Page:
Ysgol y Deri is situated on the same campus as St Cyres School on Sully Road, Penarth

Ysgol y Deri is situated on the same campus as St Cyres School on Sully Road, Penarth

The residential special school Ysgol y Deri on the campus of the Penarth Learning Community has received a “good” performance rating from the Wales schools watchdog Estyn in an assessment report out today – but there are some caveats.

Ysgol y Deri is a has 251 pupils aged between 3 and 19 years of age, all of whom are “statemented”  because of various degrees of  learning difficulties or autistic spectrum

The new school was created from an amalgamation of Ysgol Erw’r Delyn, Ysgol Maes Dyfan and Ashgrove School and is now located on the new Penarth Learning Campus next to St Cyres Secondary School.

The head teacher of Ysgol y Deri / Ty Deri Christopher Britten

The head teacher of Ysgol y Deri / Ty Deri Christopher Britten

The headteacher [Christopher Britten] and the school’s senior leadership team get a pat on the back from Estyn for having “worked skilfully and imaginatively to bring three very different schools together through a process of amalgamation.”

The Estyn inspectors found that:-

  • “Nearly all pupils make strong progress in developing their learning, social and life-skills “
  • “Pupils access a broad range of relevant learning experiences that are well
    matched to their needs”
  • ” There are highly effective arrangements to support pupils’ health and wellbeing”
  • “Staff have high expectations of pupils’ work and behaviour”
  • “Teaching is good “- although later in the report Estyn says that ” the quality of teaching is not consistently good in all classes and departments across the school”.

The Estyn report notes that  “Most pupils behave very well around the school and in class. They are considerate of their peers and polite to visitors and staff. Where a few pupils have difficulty managing their behaviour, nearly all respond suitably to staff intervention and encouragement. Many pupils improve their behaviour over time, due to the well-coordinated approach to behaviour support at the school.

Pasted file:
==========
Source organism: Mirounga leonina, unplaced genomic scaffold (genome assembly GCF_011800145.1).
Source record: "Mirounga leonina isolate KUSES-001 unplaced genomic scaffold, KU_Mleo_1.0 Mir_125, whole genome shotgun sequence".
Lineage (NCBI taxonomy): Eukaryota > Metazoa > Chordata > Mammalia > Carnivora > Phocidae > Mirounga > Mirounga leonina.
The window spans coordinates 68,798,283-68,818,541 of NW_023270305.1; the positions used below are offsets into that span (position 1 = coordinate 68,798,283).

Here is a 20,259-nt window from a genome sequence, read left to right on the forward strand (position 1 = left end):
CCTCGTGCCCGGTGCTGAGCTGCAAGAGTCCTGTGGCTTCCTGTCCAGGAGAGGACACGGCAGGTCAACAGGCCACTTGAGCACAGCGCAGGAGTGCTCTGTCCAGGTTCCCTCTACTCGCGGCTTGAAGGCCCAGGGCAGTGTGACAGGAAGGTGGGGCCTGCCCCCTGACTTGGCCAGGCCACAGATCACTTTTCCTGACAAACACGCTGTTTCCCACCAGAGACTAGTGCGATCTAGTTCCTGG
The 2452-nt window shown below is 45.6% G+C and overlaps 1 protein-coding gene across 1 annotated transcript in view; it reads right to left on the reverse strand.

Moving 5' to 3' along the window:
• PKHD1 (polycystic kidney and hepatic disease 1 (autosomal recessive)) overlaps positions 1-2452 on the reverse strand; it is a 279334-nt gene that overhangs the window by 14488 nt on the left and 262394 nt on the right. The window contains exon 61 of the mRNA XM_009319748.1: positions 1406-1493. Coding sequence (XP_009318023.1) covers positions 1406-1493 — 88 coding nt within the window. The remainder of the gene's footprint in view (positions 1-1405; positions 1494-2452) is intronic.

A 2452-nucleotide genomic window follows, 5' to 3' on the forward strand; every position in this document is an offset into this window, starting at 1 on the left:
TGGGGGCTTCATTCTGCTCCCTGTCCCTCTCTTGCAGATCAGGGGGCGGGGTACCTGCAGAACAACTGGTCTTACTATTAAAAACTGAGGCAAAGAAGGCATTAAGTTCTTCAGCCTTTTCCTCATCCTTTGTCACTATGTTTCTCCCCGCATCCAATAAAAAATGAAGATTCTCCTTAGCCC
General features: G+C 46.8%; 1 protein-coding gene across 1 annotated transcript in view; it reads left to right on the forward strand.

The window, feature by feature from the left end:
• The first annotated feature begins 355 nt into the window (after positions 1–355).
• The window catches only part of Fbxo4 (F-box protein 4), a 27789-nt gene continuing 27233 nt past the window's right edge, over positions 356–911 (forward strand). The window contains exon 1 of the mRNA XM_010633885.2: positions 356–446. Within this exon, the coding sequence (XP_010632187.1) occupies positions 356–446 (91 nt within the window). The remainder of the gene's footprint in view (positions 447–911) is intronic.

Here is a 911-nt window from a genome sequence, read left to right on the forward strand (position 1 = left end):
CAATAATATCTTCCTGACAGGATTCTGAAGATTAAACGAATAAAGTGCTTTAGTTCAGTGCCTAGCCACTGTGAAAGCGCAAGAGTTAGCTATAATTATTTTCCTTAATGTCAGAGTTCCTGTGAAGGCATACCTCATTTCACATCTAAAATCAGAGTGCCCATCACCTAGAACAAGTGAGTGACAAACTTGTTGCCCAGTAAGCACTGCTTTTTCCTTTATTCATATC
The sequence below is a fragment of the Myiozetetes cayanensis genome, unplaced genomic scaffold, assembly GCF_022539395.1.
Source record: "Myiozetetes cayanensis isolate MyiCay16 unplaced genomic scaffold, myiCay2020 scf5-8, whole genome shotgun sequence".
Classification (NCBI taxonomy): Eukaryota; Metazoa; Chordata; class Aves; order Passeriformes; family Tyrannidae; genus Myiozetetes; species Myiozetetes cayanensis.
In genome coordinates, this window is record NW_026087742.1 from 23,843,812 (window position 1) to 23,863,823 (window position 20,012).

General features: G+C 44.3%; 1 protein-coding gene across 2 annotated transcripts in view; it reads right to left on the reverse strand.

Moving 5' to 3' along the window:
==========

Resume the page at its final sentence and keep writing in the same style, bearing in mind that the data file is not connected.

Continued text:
However  the Estyn inspectors  also say that In the few lessons where teaching is less effective, tasks do not always meet the needs of the more able pupils and the pace of lessons is too slow. Teachers do not always make the most effective use of available teaching time. In a very few lessons, staff do not allow pupils enough independence and overly support them in their learning. As a result, a few pupils do not make enough progress.”

Estyn recommends improving the quality of individual education plans to match targets more closely to the needs of pupils identified in statements of special educational needs. It says Ysgol y Deri will now draw up an action plan and will invite the school to prepare a written case study, describing the excellent practice identified during the inspection.

The new Ysgol-y-Deri is part of the £49,000,000 Penarth Learning Centre

The new Ysgol-y-Deri is part of the £49,000,000 Penarth Learning Centre

The Estyn report issued today appears to contradict a report issued in January this year on residential section of the school “Ty Deri” which was issued by another watchdog body the Care and Social Services Inspectorate for Wales (CSSIW) . This earlier report had castigated the governors of the school for lack of involvement in the school.

The CSSIW had said in January “There was no evidence of the governing body monitoring the welfare of young people.”  and its inspectors had been told“there had been little involvement of school governors in the boarding although one governor was described as having visited and undertaken a monitoring visit.”  The CSSIW inspectors reported that “There was no record of this visit”.

Today’s Estyn report however tells a somewhat different story from January’s CSSIW report . It says :-

“Governors fulfil their statutory responsibilities successfully. They receive useful information about the school’s progress against improvement goals and have a sound understanding of the school’s strengths and a developing awareness of priorities for improvement. Governors provide appropriate levels of support and effective challenge, for example in relation to financial management and expenditure at the school. They visit the school frequently to monitor the quality of the school’s provision. This enables them to make worthwhile contributions to self-evaluation work.”

In January this year BBC Wales had reported  “issues over staff sickness-levels and low morale” at Ysgol Y Deri  and that the sickness situation was so bad that at any one time up to 20% of the 230 staff at the school had been off sick .

The Estyn inspection  – carried out nine months later in October this year –  makes no mention of any staff sickness issue – implying that any difficulties in that area have now been resolved .

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